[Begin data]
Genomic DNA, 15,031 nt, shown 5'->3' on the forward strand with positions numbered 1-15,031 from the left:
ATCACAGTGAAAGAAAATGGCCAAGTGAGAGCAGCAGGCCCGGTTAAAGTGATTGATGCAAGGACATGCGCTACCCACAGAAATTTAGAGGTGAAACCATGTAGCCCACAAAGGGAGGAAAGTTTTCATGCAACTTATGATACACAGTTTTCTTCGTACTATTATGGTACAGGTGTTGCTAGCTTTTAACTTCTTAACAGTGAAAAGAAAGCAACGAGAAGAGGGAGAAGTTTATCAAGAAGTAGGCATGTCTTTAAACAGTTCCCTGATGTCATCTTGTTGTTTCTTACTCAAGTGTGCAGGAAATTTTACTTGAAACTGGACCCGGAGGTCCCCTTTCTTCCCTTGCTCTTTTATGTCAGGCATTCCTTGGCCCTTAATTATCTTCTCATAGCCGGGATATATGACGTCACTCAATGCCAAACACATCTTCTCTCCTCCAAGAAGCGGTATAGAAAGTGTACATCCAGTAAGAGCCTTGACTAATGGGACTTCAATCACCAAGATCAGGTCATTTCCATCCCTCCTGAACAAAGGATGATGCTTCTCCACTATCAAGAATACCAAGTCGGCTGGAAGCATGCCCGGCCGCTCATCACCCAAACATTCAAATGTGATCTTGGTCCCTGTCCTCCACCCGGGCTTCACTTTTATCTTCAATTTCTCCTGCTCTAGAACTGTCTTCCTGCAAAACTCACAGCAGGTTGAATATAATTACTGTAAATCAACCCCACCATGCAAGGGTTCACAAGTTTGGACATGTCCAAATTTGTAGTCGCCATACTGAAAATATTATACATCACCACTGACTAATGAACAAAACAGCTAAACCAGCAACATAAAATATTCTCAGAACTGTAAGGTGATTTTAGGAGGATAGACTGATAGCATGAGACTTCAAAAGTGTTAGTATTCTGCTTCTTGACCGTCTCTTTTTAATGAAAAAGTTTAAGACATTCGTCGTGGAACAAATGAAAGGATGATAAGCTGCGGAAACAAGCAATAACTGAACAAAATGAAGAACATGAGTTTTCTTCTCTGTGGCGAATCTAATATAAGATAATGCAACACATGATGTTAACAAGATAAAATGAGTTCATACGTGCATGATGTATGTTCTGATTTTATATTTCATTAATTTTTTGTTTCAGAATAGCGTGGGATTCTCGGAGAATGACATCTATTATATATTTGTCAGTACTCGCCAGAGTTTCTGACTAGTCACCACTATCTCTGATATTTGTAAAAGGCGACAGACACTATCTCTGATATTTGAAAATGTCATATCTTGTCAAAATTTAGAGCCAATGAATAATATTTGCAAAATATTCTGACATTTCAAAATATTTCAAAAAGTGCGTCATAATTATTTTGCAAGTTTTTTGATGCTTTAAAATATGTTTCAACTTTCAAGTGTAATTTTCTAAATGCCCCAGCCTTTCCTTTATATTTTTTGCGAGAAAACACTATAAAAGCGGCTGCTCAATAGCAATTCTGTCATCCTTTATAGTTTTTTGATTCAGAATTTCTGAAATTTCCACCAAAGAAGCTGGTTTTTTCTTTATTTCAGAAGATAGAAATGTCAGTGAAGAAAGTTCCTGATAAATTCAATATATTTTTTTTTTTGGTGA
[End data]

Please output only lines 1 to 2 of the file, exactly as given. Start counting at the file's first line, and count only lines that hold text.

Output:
Genomic DNA, 15,031 nt, shown 5'->3' on the forward strand with positions numbered 1-15,031 from the left:
ATCACAGTGAAAGAAAATGGCCAAGTGAGAGCAGCAGGCCCGGTTAAAGTGATTGATGCAAGGACATGCGCTACCCACAGAAATTTAGAGGTGAAACCATGTAGCCCACAAAGGGAGGAAAGTTTTCATGCAACTTATGATACACAGTTTTCTTCGTACTATTATGGTACAGGTGTTGCTAGCTTTTAACTTCTTAACAGTGAAAAGAAAGCAACGAGAAGAGGGAGAAGTTTATCAAGAAGTAGGCATGTCTTTAAACAGTTCCCTGATGTCATCTTGTTGTTTCTTACTCAAGTGTGCAGGAAATTTTACTTGAAACTGGACCCGGAGGTCCCCTTTCTTCCCTTGCTCTTTTATGTCAGGCATTCCTTGGCCCTTAATTATCTTCTCATAGCCGGGATATATGACGTCACTCAATGCCAAACACATCTTCTCTCCTCCAAGAAGCGGTATAGAAAGTGTACATCCAGTAAGAGCCTTGACTAATGGGACTTCAATCACCAAGATCAGGTCATTTCCATCCCTCCTGAACAAAGGATGATGCTTCTCCACTATCAAGAATACCAAGTCGGCTGGAAGCATGCCCGGCCGCTCATCACCCAAACATTCAAATGTGATCTTGGTCCCTGTCCTCCACCCGGGCTTCACTTTTATCTTCAATTTCTCCTGCTCTAGAACTGTCTTCCTGCAAAACTCACAGCAGGTTGAATATAATTACTGTAAATCAACCCCACCATGCAAGGGTTCACAAGTTTGGACATGTCCAAATTTGTAGTCGCCATACTGAAAATATTATACATCACCACTGACTAATGAACAAAACAGCTAAACCAGCAACATAAAATATTCTCAGAACTGTAAGGTGATTTTAGGAGGATAGACTGATAGCATGAGACTTCAAAAGTGTTAGTATTCTGCTTCTTGACCGTCTCTTTTTAATGAAAAAGTTTAAGACATTCGTCGTGGAACAAATGAAAGGATGATAAGCTGCGGAAACAAGCAATAACTGAACAAAATGAAGAACATGAGTTTTCTTCTCTGTGGCGAATCTAATATAAGATAATGCAACACATGATGTTAACAAGATAAAATGAGTTCATACGTGCATGATGTATGTTCTGATTTTATATTTCATTAATTTTTTGTTTCAGAATAGCGTGGGATTCTCGGAGAATGACATCTATTATATATTTGTCAGTACTCGCCAGAGTTTCTGACTAGTCACCACTATCTCTGATATTTGTAAAAGGCGACAGACACTATCTCTGATATTTGAAAATGTCATATCTTGTCAAAATTTAGAGCCAATGAATAATATTTGCAAAATATTCTGACATTTCAAAATATTTCAAAAAGTGCGTCATAATTATTTTGCAAGTTTTTTGATGCTTTAAAATATGTTTCAACTTTCAAGTGTAATTTTCTAAATGCCCCAGCCTTTCCTTTATATTTTTTGCGAGAAAACACTATAAAAGCGGCTGCTCAATAGCAATTCTGTCATCCTTTATAGTTTTTTGATTCAGAATTTCTGAAATTTCCACCAAAGAAGCTGGTTTTTTCTTTATTTCAGAAGATAGAAATGTCAGTGAAGAAAGTTCCTGATAAATTCAATATATTTTTTTTTTTGGTGA